As with Ed Leon’s comment about beating his wife, a passing reference to violence against a woman is deleted. Oddly, the novel’s brutal descriptions of murders of women are faithfully reproduced (with the exception of Passage #4, above).

Passage #7

“You’re going to walk into a load of grief, shamus,” she said, “if you try to force yourself on me.”
“It’s a risk I’ll gladly run,” Leon said, inside the lobby by now. He closed the door and leaned against it. “It’s not often I have the opportunity of forcing myself on a redhead as well stacked as you. . . .” (195)
“You’re going to walk into a load of grief, shamus,” she said, “if you try to make a move on me.”
“It’s a risk I’ll gladly run,” Leon said, inside the lobby by now. He closed the door and leaned against it. “It’s not often I have the opportunity of making a move on a redhead as well stacked as you. . . .” (260)

Here, a passing reference to rape is deleted. Given this, along with the implied rape deleted in Passage #5, it is interesting to note that a second implied rape was allowed to remain the 2009 edition. In this scene, Penn, a henchman to our sociopath, offers to try to save a woman’s life if she will have sex with him. He asks her, “Think you could be nice to me?,” and she responds by threatening to scream (page 250 in the 2009 edition). Their private encounter is interrupted by the arrival of the sociopath, but when he leaves, Penn stares at the woman until he is certain that his boss is not coming back. The chapter then concludes with Penn locking the door and putting the key in his pocket.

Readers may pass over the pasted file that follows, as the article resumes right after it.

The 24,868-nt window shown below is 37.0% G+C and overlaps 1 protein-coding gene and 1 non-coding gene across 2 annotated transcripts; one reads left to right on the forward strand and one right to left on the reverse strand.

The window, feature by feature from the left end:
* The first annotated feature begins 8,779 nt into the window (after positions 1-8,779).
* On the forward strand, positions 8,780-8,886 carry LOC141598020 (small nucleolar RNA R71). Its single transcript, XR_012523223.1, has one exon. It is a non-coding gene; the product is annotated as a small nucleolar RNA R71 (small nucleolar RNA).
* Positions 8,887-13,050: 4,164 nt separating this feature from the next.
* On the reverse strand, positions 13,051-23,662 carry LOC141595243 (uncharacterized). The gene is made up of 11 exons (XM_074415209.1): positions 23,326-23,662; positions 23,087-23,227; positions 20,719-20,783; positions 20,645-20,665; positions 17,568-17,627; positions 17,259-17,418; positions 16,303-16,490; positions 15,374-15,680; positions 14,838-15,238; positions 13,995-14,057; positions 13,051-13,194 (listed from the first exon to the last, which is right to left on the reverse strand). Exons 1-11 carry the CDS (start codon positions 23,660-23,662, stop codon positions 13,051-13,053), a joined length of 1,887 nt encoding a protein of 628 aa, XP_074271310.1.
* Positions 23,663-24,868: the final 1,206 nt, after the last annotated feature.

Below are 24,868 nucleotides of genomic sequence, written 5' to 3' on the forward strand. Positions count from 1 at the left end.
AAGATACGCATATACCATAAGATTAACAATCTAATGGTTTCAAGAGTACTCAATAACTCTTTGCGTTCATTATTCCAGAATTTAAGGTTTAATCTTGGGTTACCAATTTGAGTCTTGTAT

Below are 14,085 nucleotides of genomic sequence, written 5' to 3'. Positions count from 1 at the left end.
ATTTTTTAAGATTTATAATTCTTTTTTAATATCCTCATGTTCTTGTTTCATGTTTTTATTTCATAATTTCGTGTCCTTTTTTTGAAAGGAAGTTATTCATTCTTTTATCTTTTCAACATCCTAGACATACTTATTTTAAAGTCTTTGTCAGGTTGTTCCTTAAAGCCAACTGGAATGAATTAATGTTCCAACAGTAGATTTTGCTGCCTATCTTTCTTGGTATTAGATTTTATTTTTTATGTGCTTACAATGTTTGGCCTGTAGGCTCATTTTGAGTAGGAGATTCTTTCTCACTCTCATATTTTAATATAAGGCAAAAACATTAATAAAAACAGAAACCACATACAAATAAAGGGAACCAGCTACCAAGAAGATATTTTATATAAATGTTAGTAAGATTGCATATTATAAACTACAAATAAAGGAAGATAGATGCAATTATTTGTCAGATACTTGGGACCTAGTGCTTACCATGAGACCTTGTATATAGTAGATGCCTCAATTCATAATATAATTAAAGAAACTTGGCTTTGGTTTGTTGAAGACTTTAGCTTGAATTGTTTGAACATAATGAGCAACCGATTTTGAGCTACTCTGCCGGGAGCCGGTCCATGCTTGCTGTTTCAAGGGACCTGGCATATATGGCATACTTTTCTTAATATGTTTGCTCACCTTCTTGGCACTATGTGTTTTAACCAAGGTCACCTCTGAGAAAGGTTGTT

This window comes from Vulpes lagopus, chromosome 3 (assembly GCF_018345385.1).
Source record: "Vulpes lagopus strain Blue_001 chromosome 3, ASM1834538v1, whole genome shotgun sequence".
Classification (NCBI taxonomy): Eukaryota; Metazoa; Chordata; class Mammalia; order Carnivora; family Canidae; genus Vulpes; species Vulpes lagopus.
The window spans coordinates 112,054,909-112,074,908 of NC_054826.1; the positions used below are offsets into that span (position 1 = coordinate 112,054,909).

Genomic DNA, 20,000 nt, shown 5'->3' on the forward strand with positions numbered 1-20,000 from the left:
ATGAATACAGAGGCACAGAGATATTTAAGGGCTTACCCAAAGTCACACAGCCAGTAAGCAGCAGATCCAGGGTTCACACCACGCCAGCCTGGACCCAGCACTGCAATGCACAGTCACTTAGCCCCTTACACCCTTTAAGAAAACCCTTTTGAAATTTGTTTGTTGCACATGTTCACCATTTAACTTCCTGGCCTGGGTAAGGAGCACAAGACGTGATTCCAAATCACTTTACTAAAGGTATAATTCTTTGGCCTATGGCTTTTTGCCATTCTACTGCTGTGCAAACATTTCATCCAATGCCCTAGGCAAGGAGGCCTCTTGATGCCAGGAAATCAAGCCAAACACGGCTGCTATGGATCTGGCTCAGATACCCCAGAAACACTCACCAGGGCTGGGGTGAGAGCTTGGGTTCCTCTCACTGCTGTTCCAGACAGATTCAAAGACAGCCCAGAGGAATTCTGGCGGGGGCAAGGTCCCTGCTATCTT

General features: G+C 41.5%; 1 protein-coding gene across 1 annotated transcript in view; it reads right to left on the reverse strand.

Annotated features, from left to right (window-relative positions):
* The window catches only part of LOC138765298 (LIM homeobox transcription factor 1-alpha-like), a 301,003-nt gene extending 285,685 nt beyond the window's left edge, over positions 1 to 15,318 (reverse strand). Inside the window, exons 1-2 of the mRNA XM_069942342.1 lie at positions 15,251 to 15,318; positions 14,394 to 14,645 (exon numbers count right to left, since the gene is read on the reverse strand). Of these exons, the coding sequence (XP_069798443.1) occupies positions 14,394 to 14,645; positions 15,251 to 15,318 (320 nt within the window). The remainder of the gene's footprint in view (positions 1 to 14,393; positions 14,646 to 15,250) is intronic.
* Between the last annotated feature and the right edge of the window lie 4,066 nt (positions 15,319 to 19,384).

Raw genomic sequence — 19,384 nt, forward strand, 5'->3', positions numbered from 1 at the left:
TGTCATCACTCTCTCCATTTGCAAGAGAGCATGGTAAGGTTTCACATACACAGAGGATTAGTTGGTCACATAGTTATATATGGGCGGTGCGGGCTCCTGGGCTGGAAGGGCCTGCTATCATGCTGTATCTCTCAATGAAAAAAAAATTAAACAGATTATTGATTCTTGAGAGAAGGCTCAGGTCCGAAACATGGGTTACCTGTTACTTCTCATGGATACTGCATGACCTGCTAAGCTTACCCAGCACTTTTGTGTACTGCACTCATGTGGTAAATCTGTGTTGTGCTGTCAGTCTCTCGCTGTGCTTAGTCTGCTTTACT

I believe that these seven passages cover most, if not all, of the bowdlerizations done to James Hadley Chase’s I’ll Bury My Dead in the Harlequin Vintage Collection edition. I do not have a sense of whether the other five titles in the Harlequin Vintage Collection would have been tampered with more or less than this one. The example of I’ll Bury My Dead, however, seems sufficient to show that if you are interested in reading any of these novels as they were actually written (or at least as they were originally published), then you should avoid the Harlequin Vintage Collection.


  1. Thanks for doing this. Now I don't have to wonder about it.

  2. How true that "Harlequin does not respect any writers at all" - beginning with the assumption, expressed here, that the authors are all dead. I think it just as true that Harlequin does not respect the book buying public. How else to explain the message to readers found in each - from the President and CEO no less - claiming the bowdlerized versions contain the "original text"?

    A very interesting piece. I'm pleased that someone decided to take this on.

  3. In his book review Raffles and Miss Blandish, George Orwell states, "In Mr. Chase's books there are no gentlemen and no taboos."

    To quote from Orwell's essay The Freedom of the Press:
    "But the same kind of veiled censorship also operates in books and periodicals, as well as in plays, films and radio. At any given moment there is an orthodoxy, a body of ideas which it is assumed that all right-thinking people will accept without question. It is not exactly forbidden to say this, that or the other, but it is ‘not done’ to say it, just as in mid-Victorian times it was ‘not done’ to mention trousers in the presence of a lady."

  4. Thanks!

    I found this post via a comment on another blog, when I was looking for reviews of _Pardon My Body_: